Google joins Amazon, Apple, Zigbee Alliance, and others to help develop a smart home connectivity standard

Google smart home
Google smart home (Image credit: Google)

What you need to know

  • Google and others are joining forces to improve smart home standards.
  • Amazon, Apple, and others are in.
  • There's even a new website with all of the information, too.

Google has announced that it has joined forces with Apple, Amazon, and the Zigbee Alliance to work on the adoption of a new connectivity standard designed to make it easier for smart home products to work with each other.

The Zigbee Alliance is made up of some big names in the world of smart home accessories and appliances, with names like Samsung SmartThings, Signify (makers of Hue bulbs, formerly Philips Lighting), and IKEA included. Google says that it wants "bring together market-tested technologies," hopefully making life easier for consumers.

We're joining Amazon, Apple and others to create Connected Home over IP, a new independent working group managed by the Zigbee Alliance (separate from the existing Zigbee 3.0/Pro protocol). Our goal is to bring together market-tested technologies to develop a new, open smart home connectivity standard based on Internet Protocol (IP). Google's use of IP dates back to the launch of Nest Learning Thermostat in 2011. IP also enables end-to-end, private and secure communication among smart devices, mobile apps, and cloud services.

As part of the joint efforts a new website, "Project Connected Home over IP", has been launched and people are encouraged to go there to get updates. Google also says that is contributing two of its open source technologies to the cause.

We're contributing two of our market-tested and open-source smart home technologies, Weave and Thread. Both are built on IP and have been integrated into millions of homes around the world. Weave, an application protocol, works over many networks like Thread, Wi-Fi, Bluetooth Low Energy, and even cellular. Even when devices are on different networks, Weave allows them all to securely work with each other.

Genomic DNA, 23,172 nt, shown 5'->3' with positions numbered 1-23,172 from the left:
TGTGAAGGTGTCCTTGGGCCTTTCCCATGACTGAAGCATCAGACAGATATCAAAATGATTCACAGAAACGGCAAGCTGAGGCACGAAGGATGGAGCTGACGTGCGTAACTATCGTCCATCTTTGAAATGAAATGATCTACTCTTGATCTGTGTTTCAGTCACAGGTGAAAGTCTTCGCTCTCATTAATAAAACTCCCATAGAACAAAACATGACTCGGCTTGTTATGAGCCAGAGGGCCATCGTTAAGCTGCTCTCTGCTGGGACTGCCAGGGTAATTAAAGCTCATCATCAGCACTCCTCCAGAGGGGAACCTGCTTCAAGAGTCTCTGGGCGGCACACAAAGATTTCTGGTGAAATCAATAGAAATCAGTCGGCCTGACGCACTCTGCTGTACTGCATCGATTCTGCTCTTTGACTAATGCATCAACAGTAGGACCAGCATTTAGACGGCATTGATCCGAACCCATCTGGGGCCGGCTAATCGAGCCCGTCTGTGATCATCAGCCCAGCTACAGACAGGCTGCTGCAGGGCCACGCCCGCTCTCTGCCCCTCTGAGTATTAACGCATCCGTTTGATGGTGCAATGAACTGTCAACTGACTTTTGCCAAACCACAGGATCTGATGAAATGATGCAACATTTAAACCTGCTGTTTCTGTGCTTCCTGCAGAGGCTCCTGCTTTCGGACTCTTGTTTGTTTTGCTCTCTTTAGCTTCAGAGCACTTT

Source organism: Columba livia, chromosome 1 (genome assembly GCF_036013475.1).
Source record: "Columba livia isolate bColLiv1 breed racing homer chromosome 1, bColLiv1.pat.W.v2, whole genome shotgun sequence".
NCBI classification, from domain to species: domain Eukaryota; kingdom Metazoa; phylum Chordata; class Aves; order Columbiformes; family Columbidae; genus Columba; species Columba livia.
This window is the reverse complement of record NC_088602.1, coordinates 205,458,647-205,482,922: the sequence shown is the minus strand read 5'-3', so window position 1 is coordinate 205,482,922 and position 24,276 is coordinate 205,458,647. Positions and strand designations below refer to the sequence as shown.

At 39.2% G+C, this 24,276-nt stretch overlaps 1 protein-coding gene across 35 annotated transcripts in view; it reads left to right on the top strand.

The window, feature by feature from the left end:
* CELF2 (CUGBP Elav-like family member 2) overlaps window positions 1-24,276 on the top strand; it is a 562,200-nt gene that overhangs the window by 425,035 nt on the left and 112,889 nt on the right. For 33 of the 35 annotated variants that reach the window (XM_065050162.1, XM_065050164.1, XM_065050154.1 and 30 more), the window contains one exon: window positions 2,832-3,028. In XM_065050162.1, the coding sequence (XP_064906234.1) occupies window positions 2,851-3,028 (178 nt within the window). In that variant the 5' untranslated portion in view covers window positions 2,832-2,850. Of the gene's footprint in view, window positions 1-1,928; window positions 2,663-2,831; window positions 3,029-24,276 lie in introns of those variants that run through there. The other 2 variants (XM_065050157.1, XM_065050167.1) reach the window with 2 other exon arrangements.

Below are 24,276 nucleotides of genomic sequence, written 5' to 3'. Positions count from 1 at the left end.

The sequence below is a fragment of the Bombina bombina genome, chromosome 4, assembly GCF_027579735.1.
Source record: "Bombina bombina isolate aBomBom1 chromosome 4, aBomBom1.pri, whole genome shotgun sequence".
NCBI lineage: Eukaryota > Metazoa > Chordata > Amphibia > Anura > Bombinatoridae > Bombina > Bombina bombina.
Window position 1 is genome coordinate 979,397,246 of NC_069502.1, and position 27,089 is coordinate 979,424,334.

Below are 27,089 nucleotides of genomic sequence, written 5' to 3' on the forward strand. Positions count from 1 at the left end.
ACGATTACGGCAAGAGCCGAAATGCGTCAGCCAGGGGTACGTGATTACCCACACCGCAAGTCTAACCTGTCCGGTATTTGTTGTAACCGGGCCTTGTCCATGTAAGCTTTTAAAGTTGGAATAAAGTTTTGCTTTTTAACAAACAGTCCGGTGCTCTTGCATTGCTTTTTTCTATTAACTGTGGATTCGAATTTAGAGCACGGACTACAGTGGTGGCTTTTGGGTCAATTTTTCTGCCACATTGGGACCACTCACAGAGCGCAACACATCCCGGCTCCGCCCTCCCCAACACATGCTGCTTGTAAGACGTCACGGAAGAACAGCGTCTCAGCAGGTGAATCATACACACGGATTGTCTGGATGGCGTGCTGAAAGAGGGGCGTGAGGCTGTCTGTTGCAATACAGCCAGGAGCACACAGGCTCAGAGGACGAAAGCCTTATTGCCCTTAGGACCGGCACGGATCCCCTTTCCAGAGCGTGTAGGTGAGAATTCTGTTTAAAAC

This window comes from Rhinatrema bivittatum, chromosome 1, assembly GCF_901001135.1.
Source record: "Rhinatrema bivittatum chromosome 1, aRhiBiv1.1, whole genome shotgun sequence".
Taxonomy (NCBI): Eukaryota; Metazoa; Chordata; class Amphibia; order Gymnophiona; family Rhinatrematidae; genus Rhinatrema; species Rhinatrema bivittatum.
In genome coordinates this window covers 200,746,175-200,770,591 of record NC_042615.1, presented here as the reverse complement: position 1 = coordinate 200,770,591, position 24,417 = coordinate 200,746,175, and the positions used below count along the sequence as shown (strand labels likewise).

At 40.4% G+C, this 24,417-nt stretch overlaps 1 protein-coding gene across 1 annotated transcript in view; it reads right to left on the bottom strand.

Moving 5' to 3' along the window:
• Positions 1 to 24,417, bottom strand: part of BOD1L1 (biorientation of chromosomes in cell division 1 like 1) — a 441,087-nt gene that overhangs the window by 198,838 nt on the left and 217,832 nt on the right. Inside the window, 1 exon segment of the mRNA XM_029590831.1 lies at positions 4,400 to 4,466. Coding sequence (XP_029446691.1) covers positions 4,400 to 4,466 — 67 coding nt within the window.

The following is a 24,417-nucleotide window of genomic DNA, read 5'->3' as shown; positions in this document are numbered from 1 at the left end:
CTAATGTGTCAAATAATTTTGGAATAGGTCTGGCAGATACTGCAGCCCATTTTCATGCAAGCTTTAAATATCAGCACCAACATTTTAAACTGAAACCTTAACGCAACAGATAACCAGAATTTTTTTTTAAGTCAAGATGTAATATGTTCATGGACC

Ultimately, this should be good news for consumers. The theory goes that this will allow device makers to more easily add support for services like Amazon's Alexa, Apple's Siri, and Google Assistant as well as others as they are developed or new companies come on board.

Oliver Haslam
  • Good. If you want to see fragmentation, "smart" home products are the place to look. I'm still not sure if "hey Google, show my ring doorbell on chromecast" doesn't work because Amazon want me to use Alexa and a fire stick, or because Google want me to use a nest hello... Or both.
  • Yeah, there's some irony that Zigbee is already 2.5 home automation standards; LL (LightLink aka Hue) and HA (home automation) and then Zigbee3 will in theory interact with both Z-LL and Z-HA. In theory is rarely proven in practice. And if you need battery powered devices, this is actually detrimental. WiFi is horrible on batteries, so you'd need a regular home automation system, like Zigbee3 or Zwave (my preference). The reason this is bad, is that battery powered devices really like to have a mesh so they don't have to transmit far to get to a relay. The issue is that battery powered devices don't relay and now the mains powered devices are likely to be this wifi Zigbee-over-IP.
  • The only privacy a person has now is the privacy of their own home. The tech giants know this. They have done a great job making you believe that their products are indispensable in the home. They have now been able to invade our home and thus our privacy. Even without authorization, they can listen to your conversations, listen in while having sex, as well as a miriad of other things. We as a collective have allowed this. We as a collective are idiots for doing this. I don't and will never have anything "smart" in my home. My privacy is extremely important and I will not allow others to take it from me. Just a warning to those who believe that this is a good thing, maybe so, but unlikely that it is. Beware...
  • Ha ... you said "I don't and will never have anything "smart" in my home." Sorry to hear that.:)
  • Ha. I'm glad you saw the irony in my post. Of course I wasn't talking about ME😁😉👏
  • So does this mean the Ring Alarm security system will now work with google home/nest mini speakers? They will allow ability to arm/disarm security that way even though Ring (Amazon) doesn't currently support google product?